Articles featuring Gloria Velandia's Art Conservation & Restoration services

Surgeon Basel

 

 

 

 

 

 

 

 

Thursday, 07 December 2006

“The Surgeon of Basel“
Written by Juan Carlos Perez-Duthie.

So you pull a Steve Wynn. You know, the insanely mega-rich Las Vegas mogul who last October elbowed his way into a Picasso painting, tearing through the canvas. A $139 million canvas.

Who are you going to call? To fix this kind of damage, there are perhaps a handful of people worldwide you can count on. One of the best is art conservator Gloria Velandia. With 22 years of experience, she has been Art Basel Miami Beach's Chief Conservator and Restorer since 2002.

Disaster can strike at any time, and lots of money, reputations, and ego are at stake. Velandia, the fixer, is one woman everyone there is happy to see.

"I started working the same day I got in, on the 29th," remembers the 41-year-old Velandia who, no matter how hurried, never loses her composure. She'll be at her "lab" in the Miami Beach Convention Center all week, surrounded by brushes, pigments, solvents, rulers, knives and much more. "I went Paris [her official residence], New York and then Miami, with a ton of equipment and materials in my baggage. And I already have some 30 pieces to work on."

One of these, an enormous (4 meters by 7 meters) $350,000 painting whose artist shall remain nameless (Velandia is as discrete as she is charming), has developed a nasty case of mildew, and it's up to her to treat the very costly patient.

"The art comes by plane or by ship. Then it is transported in 18-wheelers. But, during the time it sits in the docking area or in the trucks, if it's very humid, mildew can appear in no time," says the Bogota, Colombia-born Velandia, with degrees in fine arts, chemistry and painting conservation. "If, for example, the crate in which a painting comes is wet, you will see the growth of bacteria and spots."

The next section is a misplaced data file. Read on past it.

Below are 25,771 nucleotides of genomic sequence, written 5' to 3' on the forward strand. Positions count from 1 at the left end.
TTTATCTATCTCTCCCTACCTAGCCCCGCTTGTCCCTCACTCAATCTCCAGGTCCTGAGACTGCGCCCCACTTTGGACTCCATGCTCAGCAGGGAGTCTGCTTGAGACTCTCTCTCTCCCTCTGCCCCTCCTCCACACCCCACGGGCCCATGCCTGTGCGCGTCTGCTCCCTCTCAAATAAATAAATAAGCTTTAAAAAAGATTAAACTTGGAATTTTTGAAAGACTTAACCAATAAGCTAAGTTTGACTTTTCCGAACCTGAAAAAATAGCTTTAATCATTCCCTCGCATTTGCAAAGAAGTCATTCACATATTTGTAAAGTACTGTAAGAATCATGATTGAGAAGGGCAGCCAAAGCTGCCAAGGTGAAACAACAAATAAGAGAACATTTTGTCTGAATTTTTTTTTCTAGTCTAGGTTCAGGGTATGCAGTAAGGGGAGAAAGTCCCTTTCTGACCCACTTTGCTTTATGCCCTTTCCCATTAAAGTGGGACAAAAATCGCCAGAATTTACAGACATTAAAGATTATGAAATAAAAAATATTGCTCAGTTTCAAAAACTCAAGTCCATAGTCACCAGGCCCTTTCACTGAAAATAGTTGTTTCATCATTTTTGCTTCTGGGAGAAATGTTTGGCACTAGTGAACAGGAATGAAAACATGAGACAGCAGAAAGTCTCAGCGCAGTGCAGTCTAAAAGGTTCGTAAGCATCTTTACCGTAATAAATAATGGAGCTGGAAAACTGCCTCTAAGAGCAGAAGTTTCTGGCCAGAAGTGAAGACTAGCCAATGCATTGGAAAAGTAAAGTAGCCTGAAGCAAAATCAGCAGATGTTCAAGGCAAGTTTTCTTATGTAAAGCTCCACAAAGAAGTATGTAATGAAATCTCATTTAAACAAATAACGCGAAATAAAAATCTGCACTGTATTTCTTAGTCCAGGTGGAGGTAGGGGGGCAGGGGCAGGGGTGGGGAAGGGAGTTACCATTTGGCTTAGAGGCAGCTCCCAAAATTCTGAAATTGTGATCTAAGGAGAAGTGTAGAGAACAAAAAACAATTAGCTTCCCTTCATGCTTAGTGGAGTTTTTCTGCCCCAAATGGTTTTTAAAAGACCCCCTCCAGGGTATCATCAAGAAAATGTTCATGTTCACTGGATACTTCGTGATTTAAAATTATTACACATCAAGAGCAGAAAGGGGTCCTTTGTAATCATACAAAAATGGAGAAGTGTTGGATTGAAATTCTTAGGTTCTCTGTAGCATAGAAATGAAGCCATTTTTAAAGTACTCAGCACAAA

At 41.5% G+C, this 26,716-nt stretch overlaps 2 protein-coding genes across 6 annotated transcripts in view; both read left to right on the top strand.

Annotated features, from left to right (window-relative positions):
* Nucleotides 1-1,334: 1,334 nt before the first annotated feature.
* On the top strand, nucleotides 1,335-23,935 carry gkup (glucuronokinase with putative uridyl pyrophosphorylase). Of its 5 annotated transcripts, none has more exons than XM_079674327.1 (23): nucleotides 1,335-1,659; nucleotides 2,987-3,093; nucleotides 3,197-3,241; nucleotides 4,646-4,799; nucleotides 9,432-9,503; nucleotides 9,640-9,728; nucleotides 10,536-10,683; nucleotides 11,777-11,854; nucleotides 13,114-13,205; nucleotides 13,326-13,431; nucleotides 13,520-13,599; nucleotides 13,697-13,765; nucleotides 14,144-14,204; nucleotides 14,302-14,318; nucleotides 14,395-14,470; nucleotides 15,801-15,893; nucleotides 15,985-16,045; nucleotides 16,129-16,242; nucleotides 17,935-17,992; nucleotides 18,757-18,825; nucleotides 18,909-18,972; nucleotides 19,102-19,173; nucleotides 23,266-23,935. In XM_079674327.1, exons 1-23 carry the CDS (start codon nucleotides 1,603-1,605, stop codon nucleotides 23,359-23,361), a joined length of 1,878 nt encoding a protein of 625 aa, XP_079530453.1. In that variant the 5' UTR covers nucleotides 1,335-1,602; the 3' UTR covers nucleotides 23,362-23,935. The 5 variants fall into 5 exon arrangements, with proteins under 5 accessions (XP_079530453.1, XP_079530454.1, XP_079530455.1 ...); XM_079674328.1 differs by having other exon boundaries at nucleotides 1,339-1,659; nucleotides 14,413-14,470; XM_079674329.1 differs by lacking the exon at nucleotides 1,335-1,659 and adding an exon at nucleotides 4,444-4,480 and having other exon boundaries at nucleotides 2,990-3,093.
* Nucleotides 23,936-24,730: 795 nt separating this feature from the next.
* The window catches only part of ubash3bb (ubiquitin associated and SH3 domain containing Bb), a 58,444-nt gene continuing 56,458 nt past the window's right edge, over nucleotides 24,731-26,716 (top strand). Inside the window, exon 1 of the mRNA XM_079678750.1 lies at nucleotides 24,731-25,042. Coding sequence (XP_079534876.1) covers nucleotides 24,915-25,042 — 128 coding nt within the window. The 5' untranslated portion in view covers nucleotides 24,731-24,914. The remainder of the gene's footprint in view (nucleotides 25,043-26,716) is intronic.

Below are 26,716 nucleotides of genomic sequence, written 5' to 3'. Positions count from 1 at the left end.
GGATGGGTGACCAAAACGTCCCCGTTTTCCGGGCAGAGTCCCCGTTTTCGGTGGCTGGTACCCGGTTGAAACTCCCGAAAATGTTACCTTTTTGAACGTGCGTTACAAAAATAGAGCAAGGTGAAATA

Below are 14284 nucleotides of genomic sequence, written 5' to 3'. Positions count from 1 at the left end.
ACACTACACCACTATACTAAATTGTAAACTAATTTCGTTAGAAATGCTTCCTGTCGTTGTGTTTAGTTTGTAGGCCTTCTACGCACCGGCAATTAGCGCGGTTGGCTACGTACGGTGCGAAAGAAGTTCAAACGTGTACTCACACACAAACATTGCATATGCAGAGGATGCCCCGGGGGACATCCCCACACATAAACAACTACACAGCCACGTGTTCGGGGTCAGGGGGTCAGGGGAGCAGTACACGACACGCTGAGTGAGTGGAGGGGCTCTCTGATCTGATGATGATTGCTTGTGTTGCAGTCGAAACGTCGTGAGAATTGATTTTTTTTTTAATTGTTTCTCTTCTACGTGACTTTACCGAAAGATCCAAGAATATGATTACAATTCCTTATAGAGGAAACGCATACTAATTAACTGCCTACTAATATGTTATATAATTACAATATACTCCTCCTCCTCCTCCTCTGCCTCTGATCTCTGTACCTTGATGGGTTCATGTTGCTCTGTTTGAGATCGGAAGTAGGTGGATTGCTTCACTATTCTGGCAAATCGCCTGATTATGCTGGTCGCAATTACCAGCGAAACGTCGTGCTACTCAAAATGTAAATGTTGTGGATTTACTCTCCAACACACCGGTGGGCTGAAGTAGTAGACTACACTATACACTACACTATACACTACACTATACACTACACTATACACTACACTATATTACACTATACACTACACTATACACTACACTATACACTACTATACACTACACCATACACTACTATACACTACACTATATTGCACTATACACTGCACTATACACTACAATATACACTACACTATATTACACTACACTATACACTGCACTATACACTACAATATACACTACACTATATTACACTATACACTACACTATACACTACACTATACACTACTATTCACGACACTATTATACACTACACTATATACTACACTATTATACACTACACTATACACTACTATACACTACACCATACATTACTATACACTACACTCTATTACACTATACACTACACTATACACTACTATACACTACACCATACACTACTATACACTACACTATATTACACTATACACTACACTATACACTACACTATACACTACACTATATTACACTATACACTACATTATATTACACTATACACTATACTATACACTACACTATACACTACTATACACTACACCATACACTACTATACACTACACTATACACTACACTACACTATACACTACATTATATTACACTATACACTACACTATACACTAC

For that, Velandia chemically treats the work with substances that will neutralize the canvas's PH and stop the damage done by the mildew and bacteria.

Velandia (whose services have been employed by the Library of Congress and The National Gallery of Art), once did all the work alone at Art Basel Miami Beach. Until last year, when she got an assistant, Puerto Rican painter Hector Maldonado. This year, she not only got Maldonado back, but now has four other people working with her, including her boyfriend for the past two years, Steven Ludmer, who comes from the corporate world and is aiding in all the administrative and financial duties.

That leaves Velandia with a bit more time to concentrate on the restoration and conservation of the artwork, and on the condition reports she has to file for each piece she tackles.

"It is my ethical duty, my obligation, to disclose whenever work has been done on a piece, so as not to cheat the customers, and to protect the integrity of the art," explains Velandia. "The gallery owner also has to do the same. Then I file a condition report where I document what was performed."

No matter how small the defect may appear in the eyes of a prospective buyer, there is no minor damage for Velandia, since any defect can change the pricing of the artwork.

Even the smallest damage affects the value of the piece. So imagine not a mere scratch or a nick, but bigger mishaps.

"Last year, a forklift crashed against a crate, and punctured a canvas," remembers Velandia. "It happened twice. This year, we haven't had a forklift incident, but a painting does have a huge hole from an enormous wood stake. Nobody knows where that came from."

So far, no affected piece has proven impossible to fix, but at the same time, she explains that the repair never restores the object to its original state.

"It is impossible to make it just like it was," she states. "After we diagnose the piece, we treat the problem according to its origins. We guarantee that everything we do is reversible, so that the nature of the piece is not forever changed."

After Art Basel Miami Beach, Velandia is off to Los Angeles, where she will treat a piece against ultraviolet radiation for a private collector, and then to New York (where she's planning on settling next year), to finish the details of "Ashes and Snow," an exhibition of photographic artworks by Canadian photographer and filmmaker Gregory Colbert, that is headed for Tokyo.

Oh, and going back to Wynn and his Picasso: The tab for getting it fixed? $85,000.

Written by Juan Carlos Perez-Duthie